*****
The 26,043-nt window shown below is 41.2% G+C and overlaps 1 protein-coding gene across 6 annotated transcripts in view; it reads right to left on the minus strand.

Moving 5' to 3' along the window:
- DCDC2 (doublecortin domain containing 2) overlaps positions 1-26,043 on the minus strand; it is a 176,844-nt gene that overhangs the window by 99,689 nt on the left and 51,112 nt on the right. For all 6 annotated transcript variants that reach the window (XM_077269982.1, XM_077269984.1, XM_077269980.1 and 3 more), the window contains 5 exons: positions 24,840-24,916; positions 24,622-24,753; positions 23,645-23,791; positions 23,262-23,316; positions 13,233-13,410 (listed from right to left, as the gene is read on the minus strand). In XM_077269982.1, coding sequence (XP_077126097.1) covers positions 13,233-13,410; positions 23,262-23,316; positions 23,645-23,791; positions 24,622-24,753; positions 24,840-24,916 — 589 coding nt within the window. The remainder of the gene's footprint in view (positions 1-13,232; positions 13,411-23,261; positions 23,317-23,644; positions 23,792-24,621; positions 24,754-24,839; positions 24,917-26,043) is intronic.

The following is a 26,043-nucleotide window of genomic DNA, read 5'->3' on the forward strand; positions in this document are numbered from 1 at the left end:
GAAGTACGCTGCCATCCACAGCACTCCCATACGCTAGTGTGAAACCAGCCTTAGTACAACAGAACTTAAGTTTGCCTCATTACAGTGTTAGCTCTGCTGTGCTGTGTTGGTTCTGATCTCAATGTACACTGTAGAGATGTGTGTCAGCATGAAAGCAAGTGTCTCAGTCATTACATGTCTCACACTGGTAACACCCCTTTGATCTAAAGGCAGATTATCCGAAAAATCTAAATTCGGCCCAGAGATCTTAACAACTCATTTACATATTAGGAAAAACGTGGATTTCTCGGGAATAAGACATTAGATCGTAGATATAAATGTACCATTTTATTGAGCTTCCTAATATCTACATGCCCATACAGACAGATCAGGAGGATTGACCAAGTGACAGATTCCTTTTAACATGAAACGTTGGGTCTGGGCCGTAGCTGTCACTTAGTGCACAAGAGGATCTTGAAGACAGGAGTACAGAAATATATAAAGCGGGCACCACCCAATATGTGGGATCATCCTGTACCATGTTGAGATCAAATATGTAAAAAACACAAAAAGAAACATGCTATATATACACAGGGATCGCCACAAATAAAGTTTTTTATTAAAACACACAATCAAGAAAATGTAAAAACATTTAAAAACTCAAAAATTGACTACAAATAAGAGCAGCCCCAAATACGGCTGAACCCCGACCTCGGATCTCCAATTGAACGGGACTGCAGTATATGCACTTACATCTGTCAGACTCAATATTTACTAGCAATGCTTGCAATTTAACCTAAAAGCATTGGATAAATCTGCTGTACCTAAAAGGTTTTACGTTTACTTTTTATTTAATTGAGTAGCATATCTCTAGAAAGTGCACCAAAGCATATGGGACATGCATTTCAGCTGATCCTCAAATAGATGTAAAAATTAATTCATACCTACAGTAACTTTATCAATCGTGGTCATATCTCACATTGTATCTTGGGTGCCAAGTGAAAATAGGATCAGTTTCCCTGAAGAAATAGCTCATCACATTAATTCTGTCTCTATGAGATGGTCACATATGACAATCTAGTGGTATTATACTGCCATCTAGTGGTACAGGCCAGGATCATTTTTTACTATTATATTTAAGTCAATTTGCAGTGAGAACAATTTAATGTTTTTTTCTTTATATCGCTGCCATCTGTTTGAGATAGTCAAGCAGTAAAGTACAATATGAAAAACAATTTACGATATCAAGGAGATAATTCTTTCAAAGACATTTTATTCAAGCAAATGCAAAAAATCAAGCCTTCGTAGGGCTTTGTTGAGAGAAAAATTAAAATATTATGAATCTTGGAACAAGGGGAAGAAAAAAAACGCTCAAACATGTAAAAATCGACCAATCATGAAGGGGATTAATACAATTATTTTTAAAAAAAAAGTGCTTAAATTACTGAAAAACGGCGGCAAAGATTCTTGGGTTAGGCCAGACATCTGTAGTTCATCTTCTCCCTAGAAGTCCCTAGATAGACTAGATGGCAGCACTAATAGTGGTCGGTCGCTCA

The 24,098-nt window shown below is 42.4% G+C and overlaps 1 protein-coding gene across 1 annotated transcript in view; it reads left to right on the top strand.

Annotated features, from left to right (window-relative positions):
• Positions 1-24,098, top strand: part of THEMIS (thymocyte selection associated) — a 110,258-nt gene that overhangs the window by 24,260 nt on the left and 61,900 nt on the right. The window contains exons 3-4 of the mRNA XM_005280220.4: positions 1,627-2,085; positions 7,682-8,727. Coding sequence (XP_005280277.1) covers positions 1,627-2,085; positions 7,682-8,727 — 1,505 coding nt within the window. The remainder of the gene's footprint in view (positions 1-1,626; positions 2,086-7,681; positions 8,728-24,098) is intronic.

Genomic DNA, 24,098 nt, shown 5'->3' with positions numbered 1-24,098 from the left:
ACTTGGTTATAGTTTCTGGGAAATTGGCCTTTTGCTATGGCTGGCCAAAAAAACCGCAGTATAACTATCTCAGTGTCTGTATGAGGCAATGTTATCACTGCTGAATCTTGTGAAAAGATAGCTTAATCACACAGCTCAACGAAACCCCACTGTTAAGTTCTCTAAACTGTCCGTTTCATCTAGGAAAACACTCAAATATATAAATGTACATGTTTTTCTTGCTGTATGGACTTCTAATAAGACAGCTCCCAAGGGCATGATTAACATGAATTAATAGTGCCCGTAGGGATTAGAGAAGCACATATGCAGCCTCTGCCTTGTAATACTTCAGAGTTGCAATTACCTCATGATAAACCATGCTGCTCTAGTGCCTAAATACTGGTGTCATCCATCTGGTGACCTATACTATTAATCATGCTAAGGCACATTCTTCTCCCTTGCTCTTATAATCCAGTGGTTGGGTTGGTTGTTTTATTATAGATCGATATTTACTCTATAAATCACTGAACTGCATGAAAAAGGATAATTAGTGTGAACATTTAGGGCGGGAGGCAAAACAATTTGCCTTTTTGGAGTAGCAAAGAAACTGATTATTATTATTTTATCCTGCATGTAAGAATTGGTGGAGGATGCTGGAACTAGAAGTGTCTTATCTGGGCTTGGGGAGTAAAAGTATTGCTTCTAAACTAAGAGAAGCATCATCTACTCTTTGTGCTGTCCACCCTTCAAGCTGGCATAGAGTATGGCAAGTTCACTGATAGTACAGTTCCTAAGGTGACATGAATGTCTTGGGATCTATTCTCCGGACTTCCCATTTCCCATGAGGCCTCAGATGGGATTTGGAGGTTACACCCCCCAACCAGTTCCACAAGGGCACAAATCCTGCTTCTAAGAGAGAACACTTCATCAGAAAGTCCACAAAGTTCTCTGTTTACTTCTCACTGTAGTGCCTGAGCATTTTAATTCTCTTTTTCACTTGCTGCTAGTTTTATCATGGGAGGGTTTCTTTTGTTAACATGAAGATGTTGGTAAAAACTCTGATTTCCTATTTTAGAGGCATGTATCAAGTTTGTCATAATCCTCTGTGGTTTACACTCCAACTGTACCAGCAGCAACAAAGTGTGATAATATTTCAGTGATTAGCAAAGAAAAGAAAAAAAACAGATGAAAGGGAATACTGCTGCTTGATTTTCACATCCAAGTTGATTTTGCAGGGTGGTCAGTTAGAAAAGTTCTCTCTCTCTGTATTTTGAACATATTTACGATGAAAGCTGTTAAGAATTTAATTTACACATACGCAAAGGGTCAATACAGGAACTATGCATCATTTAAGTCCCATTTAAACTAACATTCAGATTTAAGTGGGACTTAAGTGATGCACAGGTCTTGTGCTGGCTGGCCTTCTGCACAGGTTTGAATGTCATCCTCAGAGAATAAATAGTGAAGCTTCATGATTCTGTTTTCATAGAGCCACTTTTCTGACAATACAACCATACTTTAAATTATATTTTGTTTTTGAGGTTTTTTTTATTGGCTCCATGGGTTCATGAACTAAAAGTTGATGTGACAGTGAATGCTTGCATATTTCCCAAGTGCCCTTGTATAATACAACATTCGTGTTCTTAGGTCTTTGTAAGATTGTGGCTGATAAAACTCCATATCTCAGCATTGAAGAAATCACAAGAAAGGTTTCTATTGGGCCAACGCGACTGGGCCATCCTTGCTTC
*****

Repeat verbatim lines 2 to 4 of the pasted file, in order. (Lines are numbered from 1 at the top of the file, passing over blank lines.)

Moving 5' to 3' along the window:
- DCDC2 (doublecortin domain containing 2) overlaps positions 1-26,043 on the minus strand; it is a 176,844-nt gene that overhangs the window by 99,689 nt on the left and 51,112 nt on the right. For all 6 annotated transcript variants that reach the window (XM_077269982.1, XM_077269984.1, XM_077269980.1 and 3 more), the window contains 5 exons: positions 24,840-24,916; positions 24,622-24,753; positions 23,645-23,791; positions 23,262-23,316; positions 13,233-13,410 (listed from right to left, as the gene is read on the minus strand). In XM_077269982.1, coding sequence (XP_077126097.1) covers positions 13,233-13,410; positions 23,262-23,316; positions 23,645-23,791; positions 24,622-24,753; positions 24,840-24,916 — 589 coding nt within the window. The remainder of the gene's footprint in view (positions 1-13,232; positions 13,411-23,261; positions 23,317-23,644; positions 23,792-24,621; positions 24,754-24,839; positions 24,917-26,043) is intronic.

The following is a 26,043-nucleotide window of genomic DNA, read 5'->3' on the forward strand; positions in this document are numbered from 1 at the left end: